A neo-baroque monastery, 19th century farmhouses, Arts & Crafts bungalows, and a vibrant streetcar era commercial district with a restored “streamline moderne” theater? It’s all in Montavilla. Walk this historic neighborhood nestled below the east slope of Mt Tabor!
What is today the Yamhill Historic District was separated from the rest of Old Town when the new Morrison Bridge was constructed in the 1950s. This tour contains fantastic 19th century cast iron buildings, as well as some of the most notable historic commercial architecture in Portland. You’ll also learn about how this one-time market area was also home to the city’s early Chinese immigrant community.
Over the last 20 years, the Pearl has been transformed from an out-dated and tired industrial area into one of Portland’s premier residential and retail districts. A century ago, the area went through a similar transformation—from a working class housing area at the edge of a marsh, to the city’s premier industrial and warehousing area. Many of Portland’s best known architects of the period designed buildings for important local and national companies. Most of these buildings remain, with their exteriors intact, and new uses inside.
Photo courtesy of Portland Archives & Records Center
This tour explores the northern portion of Downtown where you’ll look at Portland skyscrapers – from the oldest to the near-tallest and most recent. The fingerprints of iconic architect Pietro Belluschi are on five buildings on this tour, including perhaps his most famous of all. Other stops include the work of modern masters Richard Sundeleaf, Skidmore Owings & Merrill, and Zimmer Gunsul Frasca. We'll also look at three "modern" public plazas and try to figure out reasons for success or failure of those designs.
Some of Portland’s most notable architects including Emile Schacht, designed homes in Willamette Heights, an area that borders the site of the 1905 Lewis and Clark Exposition. So dress for the weather, wear comfortable shoes, and join us for a strenuous walk through the hilly-but-amazing Willamette Heights neighborhood.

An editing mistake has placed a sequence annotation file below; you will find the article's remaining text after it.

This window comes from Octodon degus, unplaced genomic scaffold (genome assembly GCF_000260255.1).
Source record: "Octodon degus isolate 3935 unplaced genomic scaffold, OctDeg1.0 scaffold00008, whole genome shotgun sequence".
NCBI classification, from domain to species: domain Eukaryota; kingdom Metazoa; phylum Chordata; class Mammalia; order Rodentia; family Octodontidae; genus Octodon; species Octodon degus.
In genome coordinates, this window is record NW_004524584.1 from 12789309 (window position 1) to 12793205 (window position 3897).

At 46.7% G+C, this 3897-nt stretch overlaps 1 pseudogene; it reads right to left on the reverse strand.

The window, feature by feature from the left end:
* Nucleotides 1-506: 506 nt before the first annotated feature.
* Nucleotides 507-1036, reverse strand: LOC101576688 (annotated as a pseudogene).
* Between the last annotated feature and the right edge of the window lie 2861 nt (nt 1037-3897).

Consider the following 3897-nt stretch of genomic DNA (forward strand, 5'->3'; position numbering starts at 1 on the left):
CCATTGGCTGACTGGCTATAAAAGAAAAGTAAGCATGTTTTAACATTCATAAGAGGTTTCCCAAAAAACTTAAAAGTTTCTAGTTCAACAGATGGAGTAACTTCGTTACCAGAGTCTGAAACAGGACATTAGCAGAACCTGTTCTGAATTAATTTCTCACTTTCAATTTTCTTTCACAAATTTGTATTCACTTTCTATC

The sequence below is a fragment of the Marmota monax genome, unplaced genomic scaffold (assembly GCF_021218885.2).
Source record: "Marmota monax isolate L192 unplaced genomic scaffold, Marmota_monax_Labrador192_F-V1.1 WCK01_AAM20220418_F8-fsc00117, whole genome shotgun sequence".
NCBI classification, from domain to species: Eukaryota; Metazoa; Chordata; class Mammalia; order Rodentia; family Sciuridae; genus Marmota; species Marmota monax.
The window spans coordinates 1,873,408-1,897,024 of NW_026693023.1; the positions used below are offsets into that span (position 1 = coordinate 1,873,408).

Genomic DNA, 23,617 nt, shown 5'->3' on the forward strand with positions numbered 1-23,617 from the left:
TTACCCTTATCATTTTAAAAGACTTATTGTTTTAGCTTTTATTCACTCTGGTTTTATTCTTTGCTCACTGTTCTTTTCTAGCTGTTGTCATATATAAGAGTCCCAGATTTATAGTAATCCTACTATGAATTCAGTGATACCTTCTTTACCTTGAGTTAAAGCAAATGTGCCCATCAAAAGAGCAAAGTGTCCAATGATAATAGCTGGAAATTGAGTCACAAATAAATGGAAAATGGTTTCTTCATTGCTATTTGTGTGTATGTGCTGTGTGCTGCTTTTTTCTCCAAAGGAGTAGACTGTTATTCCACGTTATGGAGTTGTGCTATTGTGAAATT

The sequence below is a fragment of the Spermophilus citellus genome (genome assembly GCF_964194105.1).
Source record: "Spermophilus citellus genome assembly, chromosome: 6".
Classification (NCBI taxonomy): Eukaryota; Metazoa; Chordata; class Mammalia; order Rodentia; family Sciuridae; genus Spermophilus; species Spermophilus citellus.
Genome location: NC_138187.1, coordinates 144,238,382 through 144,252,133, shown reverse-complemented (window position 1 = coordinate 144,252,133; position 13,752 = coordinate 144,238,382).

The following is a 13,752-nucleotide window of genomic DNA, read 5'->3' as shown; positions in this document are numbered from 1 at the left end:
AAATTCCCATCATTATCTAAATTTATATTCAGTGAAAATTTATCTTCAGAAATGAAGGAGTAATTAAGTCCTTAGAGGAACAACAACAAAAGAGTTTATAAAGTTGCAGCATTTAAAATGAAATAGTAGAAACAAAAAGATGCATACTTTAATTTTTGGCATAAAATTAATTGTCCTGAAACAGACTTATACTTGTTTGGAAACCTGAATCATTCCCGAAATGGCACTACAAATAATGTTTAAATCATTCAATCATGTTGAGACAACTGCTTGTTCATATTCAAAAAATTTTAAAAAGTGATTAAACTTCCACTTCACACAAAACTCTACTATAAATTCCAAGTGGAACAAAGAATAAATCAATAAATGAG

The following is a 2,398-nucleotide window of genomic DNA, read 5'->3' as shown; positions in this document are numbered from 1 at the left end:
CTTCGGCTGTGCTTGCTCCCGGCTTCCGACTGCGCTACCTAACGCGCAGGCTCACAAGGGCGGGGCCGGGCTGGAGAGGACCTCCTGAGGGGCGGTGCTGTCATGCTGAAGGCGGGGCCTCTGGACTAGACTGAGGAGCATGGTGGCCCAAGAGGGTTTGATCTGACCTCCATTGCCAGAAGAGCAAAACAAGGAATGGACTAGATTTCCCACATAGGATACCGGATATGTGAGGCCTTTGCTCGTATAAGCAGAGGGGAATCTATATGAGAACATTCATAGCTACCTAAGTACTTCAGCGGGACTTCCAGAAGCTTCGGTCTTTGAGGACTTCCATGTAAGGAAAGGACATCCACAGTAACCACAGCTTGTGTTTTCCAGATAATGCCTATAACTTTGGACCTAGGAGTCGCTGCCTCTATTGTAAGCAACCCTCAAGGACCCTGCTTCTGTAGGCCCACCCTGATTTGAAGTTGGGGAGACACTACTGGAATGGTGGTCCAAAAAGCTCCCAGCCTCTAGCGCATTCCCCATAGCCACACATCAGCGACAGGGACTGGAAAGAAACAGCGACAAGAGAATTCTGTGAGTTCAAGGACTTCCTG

Sandy Boulevard has a long history of commercial and industrial architecture with styles ranging from Brick Utilitarian to Brutalism – all with a generous supply of Streamline and Zig Zag Moderne in between. This tour takes a closer look at a surprising section of the city, an area that hosts some of the city’s most notable businesses. You’ll also see firsthand how the automobile played a major role in the form and style of 20th century architecture.
Take an enjoyable stroll back through time to examine the events, forces and players that shaped this 100-year-old + neighborhood in northeast Portland. The walk will trace a portion of the old Broadway Streetcar line as it highlights Alameda’s prolific homebuilders and styles. The stories you’ll hear will help you better understand the layers of history that give Alameda such distinction.
This tour is moderately strenuous.
Enjoy a leisurely stroll through this leafy enclave of early 20th Century homes, churches, and businesses. This National Register Historic District is Oregon’s oldest planned community and in 2009 the American Planning Association honored it as one of America’s Great Places.
Come discover this under-appreciated but charming southeast Portland neighborhood, which boasts an array of architectural styles - from English Cottage and Colonial Revival to mid-century modern and Northwest Regionalism. Starting with the "Burrell Villa," now known as the Holman Funeral Home, the tour will meander throughout Colonial Heights, highlighting both residential and religious structures as tour-goers learn about the people who developed and lived in this fantastic neighborhood.